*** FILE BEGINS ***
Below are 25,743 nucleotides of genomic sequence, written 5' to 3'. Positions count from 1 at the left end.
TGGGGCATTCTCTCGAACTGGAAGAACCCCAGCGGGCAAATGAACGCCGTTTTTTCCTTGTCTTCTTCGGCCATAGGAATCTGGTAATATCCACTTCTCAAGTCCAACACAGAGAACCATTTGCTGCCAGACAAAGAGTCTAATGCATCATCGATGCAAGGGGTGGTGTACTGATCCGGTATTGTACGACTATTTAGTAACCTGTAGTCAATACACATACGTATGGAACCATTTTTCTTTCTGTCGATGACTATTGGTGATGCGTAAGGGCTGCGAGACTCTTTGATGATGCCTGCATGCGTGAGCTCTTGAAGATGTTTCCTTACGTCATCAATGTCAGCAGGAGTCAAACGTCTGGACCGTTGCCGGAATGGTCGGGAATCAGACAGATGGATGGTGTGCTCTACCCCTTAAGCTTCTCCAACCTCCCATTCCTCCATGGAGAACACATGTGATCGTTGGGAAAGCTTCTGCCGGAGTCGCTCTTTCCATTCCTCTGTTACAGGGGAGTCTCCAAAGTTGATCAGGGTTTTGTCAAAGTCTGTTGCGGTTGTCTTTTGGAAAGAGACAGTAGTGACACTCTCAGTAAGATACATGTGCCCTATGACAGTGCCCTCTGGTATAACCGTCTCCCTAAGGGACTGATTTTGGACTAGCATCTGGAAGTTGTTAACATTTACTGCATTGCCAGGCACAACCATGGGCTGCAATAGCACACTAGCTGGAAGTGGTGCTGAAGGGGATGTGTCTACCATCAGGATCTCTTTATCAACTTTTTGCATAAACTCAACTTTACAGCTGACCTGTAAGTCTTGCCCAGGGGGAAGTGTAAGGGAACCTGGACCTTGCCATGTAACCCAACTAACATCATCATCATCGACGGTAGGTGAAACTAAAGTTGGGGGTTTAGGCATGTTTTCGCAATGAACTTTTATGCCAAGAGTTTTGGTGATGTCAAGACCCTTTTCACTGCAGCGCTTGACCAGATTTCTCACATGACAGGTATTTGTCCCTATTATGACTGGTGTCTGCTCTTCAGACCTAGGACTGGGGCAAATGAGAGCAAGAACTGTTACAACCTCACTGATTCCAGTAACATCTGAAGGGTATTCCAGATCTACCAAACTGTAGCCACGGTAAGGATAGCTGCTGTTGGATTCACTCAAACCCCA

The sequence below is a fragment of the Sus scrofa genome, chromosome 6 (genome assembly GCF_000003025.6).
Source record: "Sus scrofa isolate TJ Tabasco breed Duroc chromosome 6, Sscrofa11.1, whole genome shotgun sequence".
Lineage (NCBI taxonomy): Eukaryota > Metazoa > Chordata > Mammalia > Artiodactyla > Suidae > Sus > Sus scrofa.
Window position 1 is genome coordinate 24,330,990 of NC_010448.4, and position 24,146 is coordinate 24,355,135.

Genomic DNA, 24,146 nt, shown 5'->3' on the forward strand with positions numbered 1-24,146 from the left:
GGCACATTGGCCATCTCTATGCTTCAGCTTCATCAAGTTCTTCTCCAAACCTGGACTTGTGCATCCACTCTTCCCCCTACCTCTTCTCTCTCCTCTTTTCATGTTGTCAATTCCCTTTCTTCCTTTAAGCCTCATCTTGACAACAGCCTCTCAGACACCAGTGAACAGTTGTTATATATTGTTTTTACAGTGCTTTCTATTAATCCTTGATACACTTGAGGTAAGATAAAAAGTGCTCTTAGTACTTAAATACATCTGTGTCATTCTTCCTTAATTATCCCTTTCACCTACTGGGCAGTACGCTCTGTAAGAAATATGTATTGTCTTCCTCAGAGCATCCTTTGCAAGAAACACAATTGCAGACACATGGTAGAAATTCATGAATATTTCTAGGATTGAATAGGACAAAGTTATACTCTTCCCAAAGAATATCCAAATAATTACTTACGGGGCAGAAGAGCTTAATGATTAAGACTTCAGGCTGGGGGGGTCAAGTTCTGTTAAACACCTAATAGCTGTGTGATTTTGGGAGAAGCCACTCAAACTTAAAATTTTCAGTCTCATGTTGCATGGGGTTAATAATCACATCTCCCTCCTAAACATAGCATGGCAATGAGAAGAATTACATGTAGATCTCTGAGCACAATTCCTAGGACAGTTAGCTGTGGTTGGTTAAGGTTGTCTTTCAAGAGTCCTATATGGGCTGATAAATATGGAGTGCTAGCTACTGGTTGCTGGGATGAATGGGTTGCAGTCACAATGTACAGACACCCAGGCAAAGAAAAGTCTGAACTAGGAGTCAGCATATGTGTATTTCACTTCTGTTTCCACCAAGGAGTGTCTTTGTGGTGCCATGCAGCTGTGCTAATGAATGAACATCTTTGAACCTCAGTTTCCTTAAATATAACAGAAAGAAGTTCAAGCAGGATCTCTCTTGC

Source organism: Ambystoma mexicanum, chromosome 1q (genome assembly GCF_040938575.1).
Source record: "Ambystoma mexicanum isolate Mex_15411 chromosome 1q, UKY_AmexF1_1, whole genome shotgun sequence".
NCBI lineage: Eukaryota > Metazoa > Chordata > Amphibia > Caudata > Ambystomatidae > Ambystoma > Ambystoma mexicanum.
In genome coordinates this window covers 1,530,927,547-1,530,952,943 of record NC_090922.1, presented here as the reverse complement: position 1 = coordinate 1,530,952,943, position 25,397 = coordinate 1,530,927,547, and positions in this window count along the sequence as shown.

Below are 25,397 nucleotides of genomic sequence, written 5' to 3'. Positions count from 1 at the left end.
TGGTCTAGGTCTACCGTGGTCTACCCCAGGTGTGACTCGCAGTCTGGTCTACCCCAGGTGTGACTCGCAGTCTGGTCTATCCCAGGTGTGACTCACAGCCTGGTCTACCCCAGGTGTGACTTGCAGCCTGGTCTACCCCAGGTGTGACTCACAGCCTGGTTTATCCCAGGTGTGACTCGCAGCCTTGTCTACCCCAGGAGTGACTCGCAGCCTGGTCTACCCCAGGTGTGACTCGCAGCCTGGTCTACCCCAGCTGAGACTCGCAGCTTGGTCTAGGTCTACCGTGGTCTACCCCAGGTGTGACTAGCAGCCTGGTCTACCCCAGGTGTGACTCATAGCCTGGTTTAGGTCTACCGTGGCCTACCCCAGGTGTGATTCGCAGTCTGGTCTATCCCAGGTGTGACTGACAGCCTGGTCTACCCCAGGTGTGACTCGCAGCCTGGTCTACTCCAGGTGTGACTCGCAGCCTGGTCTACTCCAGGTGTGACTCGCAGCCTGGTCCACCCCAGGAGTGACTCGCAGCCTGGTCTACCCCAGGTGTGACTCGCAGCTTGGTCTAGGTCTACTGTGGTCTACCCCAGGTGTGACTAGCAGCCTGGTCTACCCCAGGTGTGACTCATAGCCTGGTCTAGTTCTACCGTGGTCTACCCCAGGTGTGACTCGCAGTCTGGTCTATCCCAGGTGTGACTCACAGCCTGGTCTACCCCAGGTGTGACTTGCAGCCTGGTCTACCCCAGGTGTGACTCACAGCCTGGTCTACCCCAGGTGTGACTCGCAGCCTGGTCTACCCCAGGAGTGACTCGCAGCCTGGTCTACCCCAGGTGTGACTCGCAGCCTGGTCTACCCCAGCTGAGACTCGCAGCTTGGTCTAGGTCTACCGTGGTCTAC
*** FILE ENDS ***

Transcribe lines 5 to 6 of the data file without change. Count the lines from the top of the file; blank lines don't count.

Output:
Lineage (NCBI taxonomy): Eukaryota > Metazoa > Chordata > Mammalia > Artiodactyla > Suidae > Sus > Sus scrofa.
Window position 1 is genome coordinate 24,330,990 of NC_010448.4, and position 24,146 is coordinate 24,355,135.